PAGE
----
Production Performance of Indian Agriculture in the Era of Economic Reforms

  • Sankar Kumar Bhaumik
  • Sk. Abdul Rashid


Agriculture was the predominant sector of the Indian economy at the time of the independence. About 55 % of GDP came from agriculture and about 70 % of the workforce was engaged in this sector at that time. So the planners and policy-makers emphasized on improving the performance of the agriculture sector in the initial Five-Year Plans as they realized that overall development of vast majority of the people in the country and achievements of developmental goals such as reduction of unemployment, poverty, malnutrition, and so on could not be fulfilled without it.


Production Performance Annual Growth Rate Economic Reform Wheat Production Major State 
These keywords were added by machine and not by the authors. This process is experimental and the keywords may be updated as the learning algorithm improves.


  1. Ahluwalia MS (1996) New economic policy and agriculture: some reflections. Indian J Agric Econ 51(3):412–426Google Scholar
  2. Andrews DWK (1993) Tests for parameter instability and structural change with unknown change point. Econometrica 61(4):821–856CrossRefGoogle Scholar
  3. Bai J, Perron P (1998) Estimating and testing linear models with multiple structural changes. Econometrica 66(1):47–78CrossRefGoogle Scholar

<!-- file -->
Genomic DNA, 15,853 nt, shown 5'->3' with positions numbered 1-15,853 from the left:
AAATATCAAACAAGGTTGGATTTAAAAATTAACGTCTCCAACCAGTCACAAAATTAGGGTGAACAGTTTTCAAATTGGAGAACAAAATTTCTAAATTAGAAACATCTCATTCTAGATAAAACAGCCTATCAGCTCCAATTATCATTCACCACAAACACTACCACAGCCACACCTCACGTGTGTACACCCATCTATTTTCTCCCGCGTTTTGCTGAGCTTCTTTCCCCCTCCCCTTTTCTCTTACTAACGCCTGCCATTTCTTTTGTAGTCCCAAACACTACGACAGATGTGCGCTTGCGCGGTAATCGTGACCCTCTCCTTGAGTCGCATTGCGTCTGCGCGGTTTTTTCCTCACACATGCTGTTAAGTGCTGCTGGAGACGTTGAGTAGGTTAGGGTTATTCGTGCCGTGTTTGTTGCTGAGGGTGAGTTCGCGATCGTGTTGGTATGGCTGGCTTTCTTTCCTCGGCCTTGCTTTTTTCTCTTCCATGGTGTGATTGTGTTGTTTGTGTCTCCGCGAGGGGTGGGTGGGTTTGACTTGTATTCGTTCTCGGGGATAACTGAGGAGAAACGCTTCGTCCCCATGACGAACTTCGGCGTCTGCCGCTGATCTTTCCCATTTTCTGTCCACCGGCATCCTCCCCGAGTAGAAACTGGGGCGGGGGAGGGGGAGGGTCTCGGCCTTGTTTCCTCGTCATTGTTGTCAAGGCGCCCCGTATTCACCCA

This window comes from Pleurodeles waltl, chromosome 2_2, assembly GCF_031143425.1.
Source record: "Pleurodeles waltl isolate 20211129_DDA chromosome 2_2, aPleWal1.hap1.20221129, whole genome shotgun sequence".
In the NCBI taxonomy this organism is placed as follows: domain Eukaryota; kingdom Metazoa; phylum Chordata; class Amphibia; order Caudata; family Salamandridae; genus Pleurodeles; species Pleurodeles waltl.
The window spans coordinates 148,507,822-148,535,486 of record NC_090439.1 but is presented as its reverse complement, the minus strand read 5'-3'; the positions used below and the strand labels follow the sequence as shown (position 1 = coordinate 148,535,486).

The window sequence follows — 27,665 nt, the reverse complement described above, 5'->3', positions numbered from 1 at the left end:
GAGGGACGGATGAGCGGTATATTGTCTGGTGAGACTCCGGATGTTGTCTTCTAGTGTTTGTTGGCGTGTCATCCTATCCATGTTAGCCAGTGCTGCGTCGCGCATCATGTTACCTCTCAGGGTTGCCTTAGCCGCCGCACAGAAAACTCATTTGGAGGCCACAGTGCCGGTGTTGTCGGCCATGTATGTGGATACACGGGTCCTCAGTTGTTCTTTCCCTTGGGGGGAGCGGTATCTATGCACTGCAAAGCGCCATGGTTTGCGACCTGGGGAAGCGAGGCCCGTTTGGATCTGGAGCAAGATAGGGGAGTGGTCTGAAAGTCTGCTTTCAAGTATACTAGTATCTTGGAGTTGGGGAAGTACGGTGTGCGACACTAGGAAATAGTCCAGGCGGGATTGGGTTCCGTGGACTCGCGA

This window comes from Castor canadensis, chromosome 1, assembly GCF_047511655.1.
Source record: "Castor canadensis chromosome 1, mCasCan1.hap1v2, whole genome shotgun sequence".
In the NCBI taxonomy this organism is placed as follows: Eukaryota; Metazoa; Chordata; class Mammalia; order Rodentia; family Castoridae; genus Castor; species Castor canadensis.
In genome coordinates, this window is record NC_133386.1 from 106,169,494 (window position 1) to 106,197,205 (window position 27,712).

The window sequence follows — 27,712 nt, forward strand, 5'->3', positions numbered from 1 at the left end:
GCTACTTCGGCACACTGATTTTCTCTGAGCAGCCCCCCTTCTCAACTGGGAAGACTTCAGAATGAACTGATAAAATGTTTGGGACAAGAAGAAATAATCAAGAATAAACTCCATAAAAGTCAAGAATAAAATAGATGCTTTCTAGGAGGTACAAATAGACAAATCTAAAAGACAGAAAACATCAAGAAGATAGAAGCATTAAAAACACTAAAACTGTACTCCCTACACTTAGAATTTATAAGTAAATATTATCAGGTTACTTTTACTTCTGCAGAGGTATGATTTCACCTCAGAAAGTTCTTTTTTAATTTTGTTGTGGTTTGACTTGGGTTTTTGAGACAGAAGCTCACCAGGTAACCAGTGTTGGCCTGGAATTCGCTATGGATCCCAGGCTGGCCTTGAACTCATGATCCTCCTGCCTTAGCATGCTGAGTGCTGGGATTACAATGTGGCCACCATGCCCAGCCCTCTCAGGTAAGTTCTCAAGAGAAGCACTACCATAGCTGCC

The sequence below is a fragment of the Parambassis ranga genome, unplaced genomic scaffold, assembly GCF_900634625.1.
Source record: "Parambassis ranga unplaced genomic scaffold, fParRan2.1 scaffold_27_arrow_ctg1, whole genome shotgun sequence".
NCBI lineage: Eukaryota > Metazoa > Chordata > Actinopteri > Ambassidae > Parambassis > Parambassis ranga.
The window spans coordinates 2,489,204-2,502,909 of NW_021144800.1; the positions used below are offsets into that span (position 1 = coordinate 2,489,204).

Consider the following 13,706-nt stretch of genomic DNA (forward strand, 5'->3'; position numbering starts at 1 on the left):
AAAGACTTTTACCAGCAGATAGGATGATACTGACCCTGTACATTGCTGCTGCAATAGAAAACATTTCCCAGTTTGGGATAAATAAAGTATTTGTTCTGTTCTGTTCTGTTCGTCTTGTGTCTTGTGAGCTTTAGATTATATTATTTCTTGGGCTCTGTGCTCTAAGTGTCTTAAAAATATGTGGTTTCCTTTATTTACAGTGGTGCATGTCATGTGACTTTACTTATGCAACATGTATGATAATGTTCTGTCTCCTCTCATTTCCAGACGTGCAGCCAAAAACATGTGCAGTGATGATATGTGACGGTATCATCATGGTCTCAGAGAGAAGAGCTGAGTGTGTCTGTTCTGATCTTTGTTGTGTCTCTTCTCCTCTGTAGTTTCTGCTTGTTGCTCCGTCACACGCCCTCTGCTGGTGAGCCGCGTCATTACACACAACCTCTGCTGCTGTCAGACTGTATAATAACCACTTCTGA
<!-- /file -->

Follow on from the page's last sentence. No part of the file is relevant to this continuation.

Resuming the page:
4. Bai J, Perron P (2003) Computation and analysis of multiple structural change models. J App Econ 18(1):1–22CrossRefGoogle Scholar
  5. Bhalla GS, Singh G (2001) Indian agriculture: four decades of development. Sage Publications, New DelhiGoogle Scholar
  6. Bhalla GS, Singh Gurmail (2012) Economic liberalisation and Indian agriculture: a district-level study. Sage Publications, New DelhiGoogle Scholar
  7. Boyce JK (1987) Agrarian impasse in Bengal: agricultural growth in Bangladesh and West Bengal 1949–1980. Oxford University Press, OxfordGoogle Scholar
  8. Centre for Monitoring Indian Economy (2010) Agriculture, Mumbai, June 2010Google Scholar
  9. Chand R (2009) Agricultural development policies and growth of Indian agriculture. In: Agarwal M (ed) India’s economic future: education, technology, energy and environment. Social Science Press, New Delhi, pp 103–127Google Scholar
  10. Chand R, Raju SS, Pandy LM (2007) Growth crisis in agriculture: severity of options at national and state levels. Econ Polit Weekly 42(2007):2528–2533Google Scholar
  11. Chand R, Parappurathu S (2012) Temporal and spatial variations in agricultural growth and its determinants. Econ Polit Weekly 46(26–27):55–64Google Scholar
  12. Chatterjeee S (2006) Financial sector reforms and rural credit in India. J Soc Econ Dev 8(2):121–146Google Scholar
  13. Cristiaensen L, Demery L, Kuhl J (2006) The role of agriculture in poverty reduction: an empirical perspective. The World Bank Policy Research Working Paper # 4013, Washington, DCGoogle Scholar
  14. Cristiaensen L, Demery L, Kuhl J (2010) The (Evolving) role of agriculture in poverty reduction: an empirical perspective, UNU-WIDER Working Paper # 2010/36, HelsinkiGoogle Scholar